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I spend most of my time daydreaming and creating otherworldly tales steeped in myth, magic, and romance. All of my heroes have long hair, and my heroines are strong-willed. Prior to being a writer, I played bass guitar in an all-girl hard rock/metal band in southern California. When I'm not writing, editing, or reading, I enjoy practicing target archery.
 

Tuesday, October 31, 2006

The Doorway by Kelley Heckart

In the spirit of Samhain, here is a short story I wrote in honor of the original meaning of Halloween.

The Doorway
By Kelley Heckart

32 BC:

Mist covered the ground, swirling up around the stone altar that stood as a silent sentinel beneath the massive oak trees. A full moon illuminated the sacred grove revealing a woman lying motionless on the altar, and seven robed figures moving sunwise around the altar.

Beneath the hoods, their faces hidden in shadow, seven pairs of lips moved in chant. The beautiful and haunting voices melded together, floating as if borne on wings up through the trees and into the night sky.

The woman waited in anticipation for the cold blade of the dagger to pierce her heart, sending her soul on a journey to her next life. Her dark hair was streaked with gray, framing her gaunt face and her blue ceremonial robe hung on her diseased body. This body would not house her soul much longer. She was honored to leave the world in such a way. Without fear, she clutched her favorite brooch in her hand.

One of the figures broke from the circle and stood before the altar. The others continued to chant.

Long, ringed fingers reached beneath the robes and came out clutching a bronze dagger.

“On this eve of Samhain when the veil between the realm of the dead and the realm of the living is thinnest,” the gruff voice rumbled. “We send our sister from this life to the next. May her journey be filled with wondrous light.”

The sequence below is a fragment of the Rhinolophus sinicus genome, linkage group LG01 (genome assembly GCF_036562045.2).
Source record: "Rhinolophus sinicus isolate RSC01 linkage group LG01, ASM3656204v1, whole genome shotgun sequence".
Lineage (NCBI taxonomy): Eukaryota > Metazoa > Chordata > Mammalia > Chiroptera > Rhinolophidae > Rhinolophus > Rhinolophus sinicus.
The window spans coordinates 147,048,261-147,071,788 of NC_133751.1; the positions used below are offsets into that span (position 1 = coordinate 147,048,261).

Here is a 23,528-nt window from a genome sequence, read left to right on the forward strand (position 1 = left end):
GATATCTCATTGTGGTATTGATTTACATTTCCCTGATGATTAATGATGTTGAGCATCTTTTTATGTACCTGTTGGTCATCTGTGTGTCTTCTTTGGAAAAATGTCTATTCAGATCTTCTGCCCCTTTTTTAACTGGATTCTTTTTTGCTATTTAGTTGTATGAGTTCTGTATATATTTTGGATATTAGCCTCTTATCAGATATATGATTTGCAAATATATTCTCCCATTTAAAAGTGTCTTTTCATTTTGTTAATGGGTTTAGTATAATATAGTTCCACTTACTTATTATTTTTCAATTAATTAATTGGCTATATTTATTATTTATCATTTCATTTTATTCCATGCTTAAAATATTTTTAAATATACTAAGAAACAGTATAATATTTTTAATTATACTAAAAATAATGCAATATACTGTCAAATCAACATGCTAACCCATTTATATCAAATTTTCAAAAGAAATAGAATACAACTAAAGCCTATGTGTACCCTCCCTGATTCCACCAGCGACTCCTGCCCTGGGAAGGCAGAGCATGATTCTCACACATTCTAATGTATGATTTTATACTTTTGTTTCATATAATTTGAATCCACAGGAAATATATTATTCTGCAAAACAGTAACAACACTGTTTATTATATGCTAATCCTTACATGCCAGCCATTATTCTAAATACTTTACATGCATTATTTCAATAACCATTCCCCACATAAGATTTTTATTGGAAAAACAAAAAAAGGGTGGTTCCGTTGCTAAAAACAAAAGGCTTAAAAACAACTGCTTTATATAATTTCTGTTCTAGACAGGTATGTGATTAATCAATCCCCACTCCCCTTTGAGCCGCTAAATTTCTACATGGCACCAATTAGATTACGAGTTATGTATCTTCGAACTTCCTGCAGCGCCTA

The chanting grew louder and faster. The dagger arced down toward the woman. Just before the whetted dagger reached her chest, a bright blue light appeared, opening like a doorway and enveloping the woman. The blue light vanished and the stone altar was empty. The woman was gone.

****

With lights flashing and siren wailing, Officer Duncan Murray rushed to a call he had just received—a 211 in progress.

It was Halloween and a full moon filled the night sky. He thought to himself that this was probably the first of many calls he would answer tonight.

Fingers gripping the wheel and adrenaline rushing, he sped along the winding, tree-lined road that passed the creepy mental hospital. He shivered when he saw the white ghostly figures of the lions that guarded the entrance.

The moon passed behind clouds, causing instant darkness.

She appeared out of nowhere in front of the speeding police car. With no time to stop, he heard the sickening thud and his car skidded to a stop near the entrance to the mental hospital. His heart pounding, he called for an ambulance and informed dispatch that they would have to send someone else on the 211 call.